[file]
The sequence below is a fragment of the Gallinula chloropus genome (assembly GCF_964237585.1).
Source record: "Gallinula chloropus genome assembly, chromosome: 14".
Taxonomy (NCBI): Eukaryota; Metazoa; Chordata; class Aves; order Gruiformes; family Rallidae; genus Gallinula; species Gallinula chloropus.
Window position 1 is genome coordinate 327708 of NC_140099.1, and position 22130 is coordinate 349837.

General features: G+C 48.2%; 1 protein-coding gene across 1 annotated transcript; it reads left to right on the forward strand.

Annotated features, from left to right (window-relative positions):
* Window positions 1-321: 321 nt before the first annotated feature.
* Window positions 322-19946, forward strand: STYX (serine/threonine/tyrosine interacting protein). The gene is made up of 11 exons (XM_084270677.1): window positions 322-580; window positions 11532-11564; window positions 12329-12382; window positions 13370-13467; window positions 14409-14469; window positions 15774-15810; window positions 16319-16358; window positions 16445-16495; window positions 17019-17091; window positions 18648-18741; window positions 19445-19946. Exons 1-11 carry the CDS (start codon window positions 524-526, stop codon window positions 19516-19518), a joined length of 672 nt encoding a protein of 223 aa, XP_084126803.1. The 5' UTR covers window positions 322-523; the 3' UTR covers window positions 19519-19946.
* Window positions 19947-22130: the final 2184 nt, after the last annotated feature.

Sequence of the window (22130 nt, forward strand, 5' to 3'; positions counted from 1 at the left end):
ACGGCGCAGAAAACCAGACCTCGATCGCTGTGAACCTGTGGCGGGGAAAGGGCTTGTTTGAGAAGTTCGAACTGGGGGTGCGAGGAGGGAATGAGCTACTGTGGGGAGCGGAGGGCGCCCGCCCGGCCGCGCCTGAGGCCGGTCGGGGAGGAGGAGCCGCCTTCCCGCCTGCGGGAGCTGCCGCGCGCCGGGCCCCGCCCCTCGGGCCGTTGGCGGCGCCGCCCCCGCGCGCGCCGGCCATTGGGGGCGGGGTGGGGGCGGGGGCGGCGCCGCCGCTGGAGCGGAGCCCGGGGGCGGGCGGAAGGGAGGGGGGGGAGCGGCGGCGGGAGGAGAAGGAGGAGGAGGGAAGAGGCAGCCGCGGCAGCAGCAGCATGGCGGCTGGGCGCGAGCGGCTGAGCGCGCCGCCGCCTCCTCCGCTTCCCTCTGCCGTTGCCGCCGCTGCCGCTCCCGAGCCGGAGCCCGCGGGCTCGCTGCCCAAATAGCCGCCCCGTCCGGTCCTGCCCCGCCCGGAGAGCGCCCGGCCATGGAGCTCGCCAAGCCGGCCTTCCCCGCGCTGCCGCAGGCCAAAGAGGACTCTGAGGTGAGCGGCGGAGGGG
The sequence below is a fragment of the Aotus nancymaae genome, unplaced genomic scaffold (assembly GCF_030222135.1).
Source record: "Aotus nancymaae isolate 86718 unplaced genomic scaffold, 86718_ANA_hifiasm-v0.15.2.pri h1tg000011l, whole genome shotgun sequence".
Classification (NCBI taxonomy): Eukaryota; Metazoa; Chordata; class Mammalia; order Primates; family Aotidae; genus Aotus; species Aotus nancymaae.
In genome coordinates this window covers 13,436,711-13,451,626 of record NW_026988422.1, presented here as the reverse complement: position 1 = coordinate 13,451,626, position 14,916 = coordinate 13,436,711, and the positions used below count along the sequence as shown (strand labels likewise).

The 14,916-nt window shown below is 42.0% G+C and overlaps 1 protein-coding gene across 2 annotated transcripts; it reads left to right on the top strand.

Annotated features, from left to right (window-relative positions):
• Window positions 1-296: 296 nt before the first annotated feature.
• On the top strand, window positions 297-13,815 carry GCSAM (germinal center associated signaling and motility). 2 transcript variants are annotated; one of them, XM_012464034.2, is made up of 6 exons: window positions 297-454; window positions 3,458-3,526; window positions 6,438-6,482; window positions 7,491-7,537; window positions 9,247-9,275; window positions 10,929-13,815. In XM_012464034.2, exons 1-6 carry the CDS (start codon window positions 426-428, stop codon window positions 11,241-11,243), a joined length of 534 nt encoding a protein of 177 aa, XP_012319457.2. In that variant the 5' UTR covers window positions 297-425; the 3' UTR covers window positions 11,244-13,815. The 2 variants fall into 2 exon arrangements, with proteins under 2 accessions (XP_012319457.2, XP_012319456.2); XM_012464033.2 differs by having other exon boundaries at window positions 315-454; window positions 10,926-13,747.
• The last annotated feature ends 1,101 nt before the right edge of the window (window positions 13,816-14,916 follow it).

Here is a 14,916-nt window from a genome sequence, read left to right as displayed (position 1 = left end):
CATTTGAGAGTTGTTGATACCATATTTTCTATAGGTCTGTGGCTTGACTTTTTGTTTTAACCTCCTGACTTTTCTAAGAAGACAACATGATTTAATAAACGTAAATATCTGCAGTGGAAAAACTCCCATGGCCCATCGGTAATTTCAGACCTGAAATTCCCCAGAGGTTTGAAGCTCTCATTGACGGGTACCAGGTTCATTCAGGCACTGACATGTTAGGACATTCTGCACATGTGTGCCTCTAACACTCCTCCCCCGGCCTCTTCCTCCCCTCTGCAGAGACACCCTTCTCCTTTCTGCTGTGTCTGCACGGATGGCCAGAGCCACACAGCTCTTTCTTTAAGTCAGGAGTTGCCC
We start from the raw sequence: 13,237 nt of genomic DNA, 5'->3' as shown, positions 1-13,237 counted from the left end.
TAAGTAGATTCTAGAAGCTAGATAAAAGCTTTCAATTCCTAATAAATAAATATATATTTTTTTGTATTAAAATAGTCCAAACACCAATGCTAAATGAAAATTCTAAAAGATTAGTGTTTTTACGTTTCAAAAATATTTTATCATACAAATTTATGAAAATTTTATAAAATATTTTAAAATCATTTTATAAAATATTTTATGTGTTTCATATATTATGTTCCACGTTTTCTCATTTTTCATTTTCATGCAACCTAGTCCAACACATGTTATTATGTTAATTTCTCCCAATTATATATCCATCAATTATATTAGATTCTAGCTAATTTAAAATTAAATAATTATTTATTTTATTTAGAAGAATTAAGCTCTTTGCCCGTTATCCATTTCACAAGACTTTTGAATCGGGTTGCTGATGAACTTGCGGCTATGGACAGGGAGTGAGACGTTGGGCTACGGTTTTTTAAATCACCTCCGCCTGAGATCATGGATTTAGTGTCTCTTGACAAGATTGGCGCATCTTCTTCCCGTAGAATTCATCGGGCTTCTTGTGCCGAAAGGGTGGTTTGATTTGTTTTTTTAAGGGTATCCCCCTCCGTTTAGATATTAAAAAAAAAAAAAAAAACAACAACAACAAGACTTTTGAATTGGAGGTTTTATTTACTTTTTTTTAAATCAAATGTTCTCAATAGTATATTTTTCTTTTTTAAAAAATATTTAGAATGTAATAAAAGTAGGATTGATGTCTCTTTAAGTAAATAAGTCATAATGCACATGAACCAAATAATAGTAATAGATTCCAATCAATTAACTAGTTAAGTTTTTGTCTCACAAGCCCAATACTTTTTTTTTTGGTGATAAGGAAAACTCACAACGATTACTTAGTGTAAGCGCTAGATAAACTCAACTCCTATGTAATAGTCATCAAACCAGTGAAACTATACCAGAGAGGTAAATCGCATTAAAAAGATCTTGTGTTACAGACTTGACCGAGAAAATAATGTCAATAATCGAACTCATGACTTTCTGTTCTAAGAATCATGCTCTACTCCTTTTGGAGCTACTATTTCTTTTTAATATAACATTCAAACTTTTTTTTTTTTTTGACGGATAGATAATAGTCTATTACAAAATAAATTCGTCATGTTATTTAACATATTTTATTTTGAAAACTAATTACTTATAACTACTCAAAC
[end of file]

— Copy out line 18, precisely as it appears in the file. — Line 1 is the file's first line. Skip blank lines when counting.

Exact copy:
• Window positions 1-296: 296 nt before the first annotated feature.